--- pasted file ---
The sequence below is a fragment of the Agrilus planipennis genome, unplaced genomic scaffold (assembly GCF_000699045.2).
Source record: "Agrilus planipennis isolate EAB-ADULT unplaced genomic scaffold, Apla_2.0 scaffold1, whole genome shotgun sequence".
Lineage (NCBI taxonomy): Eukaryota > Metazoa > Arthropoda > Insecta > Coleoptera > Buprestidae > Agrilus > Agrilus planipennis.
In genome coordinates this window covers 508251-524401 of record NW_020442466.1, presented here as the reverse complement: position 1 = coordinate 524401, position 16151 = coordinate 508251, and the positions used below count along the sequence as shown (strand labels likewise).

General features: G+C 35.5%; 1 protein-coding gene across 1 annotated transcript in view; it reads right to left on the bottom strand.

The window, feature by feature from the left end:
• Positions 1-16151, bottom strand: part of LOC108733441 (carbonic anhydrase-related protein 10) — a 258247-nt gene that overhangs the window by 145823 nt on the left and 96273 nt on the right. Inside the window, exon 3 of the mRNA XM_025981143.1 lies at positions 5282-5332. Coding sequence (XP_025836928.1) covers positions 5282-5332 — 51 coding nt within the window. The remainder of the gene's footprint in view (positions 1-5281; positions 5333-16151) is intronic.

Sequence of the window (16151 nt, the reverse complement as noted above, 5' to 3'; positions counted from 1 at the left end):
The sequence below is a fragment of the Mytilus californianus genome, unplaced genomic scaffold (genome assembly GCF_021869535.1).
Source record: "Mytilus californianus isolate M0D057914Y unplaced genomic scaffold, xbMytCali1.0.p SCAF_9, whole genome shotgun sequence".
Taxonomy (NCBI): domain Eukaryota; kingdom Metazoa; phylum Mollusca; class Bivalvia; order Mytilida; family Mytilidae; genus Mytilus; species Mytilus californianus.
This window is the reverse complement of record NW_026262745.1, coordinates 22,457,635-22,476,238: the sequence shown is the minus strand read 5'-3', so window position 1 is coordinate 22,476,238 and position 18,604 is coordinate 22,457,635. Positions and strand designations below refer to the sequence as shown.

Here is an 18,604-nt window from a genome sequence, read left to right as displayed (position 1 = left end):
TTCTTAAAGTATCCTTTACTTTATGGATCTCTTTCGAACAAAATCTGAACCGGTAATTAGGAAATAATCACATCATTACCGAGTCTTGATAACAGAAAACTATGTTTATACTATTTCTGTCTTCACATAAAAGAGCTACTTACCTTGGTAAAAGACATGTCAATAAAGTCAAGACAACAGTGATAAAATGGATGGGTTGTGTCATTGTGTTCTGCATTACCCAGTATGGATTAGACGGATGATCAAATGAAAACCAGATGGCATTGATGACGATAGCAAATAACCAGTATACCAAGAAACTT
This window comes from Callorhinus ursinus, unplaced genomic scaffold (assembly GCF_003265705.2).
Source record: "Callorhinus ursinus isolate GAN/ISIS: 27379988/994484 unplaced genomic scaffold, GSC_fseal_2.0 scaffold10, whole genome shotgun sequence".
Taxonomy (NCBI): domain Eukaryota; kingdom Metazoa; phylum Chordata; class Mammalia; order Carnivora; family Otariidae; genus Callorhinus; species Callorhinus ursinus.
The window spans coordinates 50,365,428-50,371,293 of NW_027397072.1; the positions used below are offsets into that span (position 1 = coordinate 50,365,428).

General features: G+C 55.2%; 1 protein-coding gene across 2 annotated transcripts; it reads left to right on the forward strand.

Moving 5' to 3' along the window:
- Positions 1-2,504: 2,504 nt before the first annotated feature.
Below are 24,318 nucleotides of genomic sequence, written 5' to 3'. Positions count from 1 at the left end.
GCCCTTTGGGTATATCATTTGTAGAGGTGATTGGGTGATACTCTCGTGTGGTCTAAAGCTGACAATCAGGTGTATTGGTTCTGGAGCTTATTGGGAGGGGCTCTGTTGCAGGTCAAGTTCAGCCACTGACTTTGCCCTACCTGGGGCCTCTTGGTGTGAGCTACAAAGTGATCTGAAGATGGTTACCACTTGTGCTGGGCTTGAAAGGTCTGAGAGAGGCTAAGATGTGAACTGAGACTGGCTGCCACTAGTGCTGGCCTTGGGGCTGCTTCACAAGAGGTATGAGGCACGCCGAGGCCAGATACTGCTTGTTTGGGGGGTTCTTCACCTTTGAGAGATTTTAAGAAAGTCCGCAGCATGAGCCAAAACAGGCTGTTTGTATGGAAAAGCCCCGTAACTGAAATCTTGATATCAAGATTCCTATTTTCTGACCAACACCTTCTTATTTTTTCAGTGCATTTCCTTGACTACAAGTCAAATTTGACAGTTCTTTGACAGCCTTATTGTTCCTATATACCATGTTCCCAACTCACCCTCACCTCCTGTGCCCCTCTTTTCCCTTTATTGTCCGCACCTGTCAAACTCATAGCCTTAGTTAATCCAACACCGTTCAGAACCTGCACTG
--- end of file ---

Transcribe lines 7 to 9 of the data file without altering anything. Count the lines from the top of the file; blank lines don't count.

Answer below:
• Positions 1-16151, bottom strand: part of LOC108733441 (carbonic anhydrase-related protein 10) — a 258247-nt gene that overhangs the window by 145823 nt on the left and 96273 nt on the right. Inside the window, exon 3 of the mRNA XM_025981143.1 lies at positions 5282-5332. Coding sequence (XP_025836928.1) covers positions 5282-5332 — 51 coding nt within the window. The remainder of the gene's footprint in view (positions 1-5281; positions 5333-16151) is intronic.

Sequence of the window (16151 nt, the reverse complement as noted above, 5' to 3'; positions counted from 1 at the left end):
The sequence below is a fragment of the Mytilus californianus genome, unplaced genomic scaffold (genome assembly GCF_021869535.1).